Will the Leader of the House set out with whom he, his ministerial colleagues or others involved in drafting the Bill consulted before inserting the offending paragraphs? I ask because it has not always been easy to track which Minister and which Department was leading on this Bill and it would be useful to know whether the Leader of the House has considered whether a repeat of the error might be avoided in the future. I emphasise gently to the Leader of the House that the mistake might have been avoided had there been pre-legislative scrutiny, a further period of public consultation and a proper attempt to involve the Political and Constitutional Reform Committee in particular.
I turn now to a question that I raised in an intervention on the hon. Member for Harwich and North Essex: the impact of the Bill on the other place. As the Bill is currently drafted, a Member of Parliament’s pay could also be construed—a point the right hon. Member for Wokingham made—as payment for third-party consultant lobbying. In the other place, peers are given an allowance and are not paid a salary. There is an expectation that those in the other place can earn a living beyond their work there. The House of Lords code of conduct is currently being reviewed by a sub-committee of the Joint Committee on Parliamentary Privilege. It would be helpful to get a specific assurance from the Leader of the House, or his colleague the Deputy Leader, on the extent to which, if at all, the Bill as drafted, and as it would be if the Government amendments were carried, would affect the other place. These are clearly questions that members in the other place will want to explore, quite rightly. But we also have a responsibility to think through some of the issues around the other place. It would be helpful to hear from the Leader of the House on the extent to which he has considered this question.
I am sorry for inhibiting my right hon. Friend the Leader of the House for a short moment.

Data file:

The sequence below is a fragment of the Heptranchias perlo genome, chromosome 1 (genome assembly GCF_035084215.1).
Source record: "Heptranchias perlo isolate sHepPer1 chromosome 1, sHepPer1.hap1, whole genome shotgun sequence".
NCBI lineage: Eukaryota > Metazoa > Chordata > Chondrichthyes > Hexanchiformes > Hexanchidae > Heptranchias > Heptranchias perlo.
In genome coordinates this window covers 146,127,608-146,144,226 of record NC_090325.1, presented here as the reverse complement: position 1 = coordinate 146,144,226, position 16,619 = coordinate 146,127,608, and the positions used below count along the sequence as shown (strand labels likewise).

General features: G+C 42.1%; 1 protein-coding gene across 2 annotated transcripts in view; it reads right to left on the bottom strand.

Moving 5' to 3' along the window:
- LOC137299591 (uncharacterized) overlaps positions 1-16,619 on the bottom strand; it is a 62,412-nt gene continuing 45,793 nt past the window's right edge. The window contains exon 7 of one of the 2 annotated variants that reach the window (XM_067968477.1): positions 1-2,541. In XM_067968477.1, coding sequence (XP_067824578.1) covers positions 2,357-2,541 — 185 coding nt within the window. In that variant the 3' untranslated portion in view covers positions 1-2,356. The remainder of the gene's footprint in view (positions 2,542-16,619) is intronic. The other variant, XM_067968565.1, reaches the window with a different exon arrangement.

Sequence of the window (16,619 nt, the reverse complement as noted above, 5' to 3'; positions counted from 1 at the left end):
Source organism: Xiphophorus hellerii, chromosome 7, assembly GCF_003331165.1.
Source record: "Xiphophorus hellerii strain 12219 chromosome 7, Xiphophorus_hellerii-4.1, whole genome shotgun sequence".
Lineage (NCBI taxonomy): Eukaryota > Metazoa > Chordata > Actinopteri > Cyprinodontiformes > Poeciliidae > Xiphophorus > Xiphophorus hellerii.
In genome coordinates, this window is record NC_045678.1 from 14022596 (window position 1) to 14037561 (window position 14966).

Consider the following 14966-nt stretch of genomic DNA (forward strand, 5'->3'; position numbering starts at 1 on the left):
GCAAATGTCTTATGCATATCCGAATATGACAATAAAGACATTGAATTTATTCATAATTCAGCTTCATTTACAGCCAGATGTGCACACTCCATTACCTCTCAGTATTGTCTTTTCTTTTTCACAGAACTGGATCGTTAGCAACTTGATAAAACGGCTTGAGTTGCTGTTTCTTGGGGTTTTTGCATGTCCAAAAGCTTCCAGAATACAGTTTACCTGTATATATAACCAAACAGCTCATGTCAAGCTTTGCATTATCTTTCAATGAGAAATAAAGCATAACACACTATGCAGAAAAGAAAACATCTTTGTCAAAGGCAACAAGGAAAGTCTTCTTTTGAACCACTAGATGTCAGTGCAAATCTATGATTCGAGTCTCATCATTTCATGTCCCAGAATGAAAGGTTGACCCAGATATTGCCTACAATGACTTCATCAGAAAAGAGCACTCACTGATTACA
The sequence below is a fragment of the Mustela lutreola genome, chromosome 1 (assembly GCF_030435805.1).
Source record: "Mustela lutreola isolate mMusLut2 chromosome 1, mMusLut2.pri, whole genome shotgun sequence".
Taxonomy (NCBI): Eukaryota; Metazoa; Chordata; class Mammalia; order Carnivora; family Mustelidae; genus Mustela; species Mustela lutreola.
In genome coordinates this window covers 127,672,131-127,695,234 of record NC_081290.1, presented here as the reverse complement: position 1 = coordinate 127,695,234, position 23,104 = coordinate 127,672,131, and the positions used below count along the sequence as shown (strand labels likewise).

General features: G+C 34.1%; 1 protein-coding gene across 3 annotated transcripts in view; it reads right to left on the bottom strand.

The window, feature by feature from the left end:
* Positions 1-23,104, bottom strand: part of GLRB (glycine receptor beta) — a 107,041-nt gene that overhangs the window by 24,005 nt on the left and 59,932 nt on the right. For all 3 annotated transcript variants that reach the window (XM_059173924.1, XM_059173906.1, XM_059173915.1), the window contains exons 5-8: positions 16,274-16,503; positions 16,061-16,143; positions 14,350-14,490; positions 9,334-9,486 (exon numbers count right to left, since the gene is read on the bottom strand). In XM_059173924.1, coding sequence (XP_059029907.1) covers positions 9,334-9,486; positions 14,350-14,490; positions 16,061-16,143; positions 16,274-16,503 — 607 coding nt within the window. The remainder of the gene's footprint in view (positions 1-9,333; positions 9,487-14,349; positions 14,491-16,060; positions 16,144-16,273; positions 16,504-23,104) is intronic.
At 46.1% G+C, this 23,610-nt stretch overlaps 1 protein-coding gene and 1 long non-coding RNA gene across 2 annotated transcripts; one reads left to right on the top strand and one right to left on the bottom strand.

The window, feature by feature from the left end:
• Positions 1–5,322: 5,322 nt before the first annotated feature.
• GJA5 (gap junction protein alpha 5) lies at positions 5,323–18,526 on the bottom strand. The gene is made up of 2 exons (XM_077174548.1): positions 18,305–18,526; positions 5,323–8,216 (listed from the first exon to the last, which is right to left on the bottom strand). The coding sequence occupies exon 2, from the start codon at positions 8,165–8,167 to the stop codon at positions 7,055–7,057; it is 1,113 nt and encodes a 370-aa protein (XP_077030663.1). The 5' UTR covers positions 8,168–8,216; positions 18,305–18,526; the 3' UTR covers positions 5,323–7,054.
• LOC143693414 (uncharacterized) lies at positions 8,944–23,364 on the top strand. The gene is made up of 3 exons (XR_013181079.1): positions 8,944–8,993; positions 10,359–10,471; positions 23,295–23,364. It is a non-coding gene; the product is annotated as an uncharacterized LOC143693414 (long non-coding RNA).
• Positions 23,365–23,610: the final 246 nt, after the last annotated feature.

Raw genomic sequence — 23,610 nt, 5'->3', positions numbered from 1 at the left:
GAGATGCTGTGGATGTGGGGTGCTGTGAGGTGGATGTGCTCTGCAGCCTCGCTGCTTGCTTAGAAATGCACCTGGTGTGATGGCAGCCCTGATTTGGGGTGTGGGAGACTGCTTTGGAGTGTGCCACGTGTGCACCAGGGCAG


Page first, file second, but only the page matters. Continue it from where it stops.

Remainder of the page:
I just want to endorse what my hon. Friend the Member for Harwich and North Essex (Mr Jenkin) said and draw attention to the real reasons why this matter is so important. I have already made the point that the proposal would simply create confusion and the extreme likelihood that there would be interpretations by the courts as a result of a difference of language between what is contained in schedule 1 and the wording of article 9 of the Bill of Rights. It is best left alone; that was the essence of what the Lord Chief Justice said.
As someone who served on the Joint Committee on Parliamentary Privilege with my hon. Friend the Member for Harwich and North Essex, I want to make something absolutely clear. Curiously enough, the word privilege is almost a misnomer. It is not a privilege; it is a necessity. I would say that of any Member of this House. We cannot have freedom of speech to protect our constituents without having the right to be able to say whatever needs to be said in this House to protect them. That is whether in relation to HS2, on which I share the views of my right hon. Friend the Member for Chesham and Amersham (Mrs Gillan)—I am totally against it—or anything else. The absolute necessity for maintaining the right of an MP to speak within the framework of the rules of the House must not be interfered with by any court or any outside agency. We have to have that right as that is the essence of our democracy.
What we are really discussing here, apart from the very important question—I concede that it is important—of not getting into a conflict with the courts or having differences of emphasis or wording that could give rise to interpretations, is that it is absolutely essential to remember that these issues are for the benefit of our constituents and the national interest.
In 1999 the Joint Committee on Parliamentary Privilege —our predecessor committee—said:
“Parliament makes the law and raises taxes. It is also the place where ministers are called to account by representatives of the whole nation for their decisions and their expenditure of public money. Grievances great and small can be aired regardless of the power or wealth of those criticised.
In order to carry out these public duties”—
I repeat the word “public”—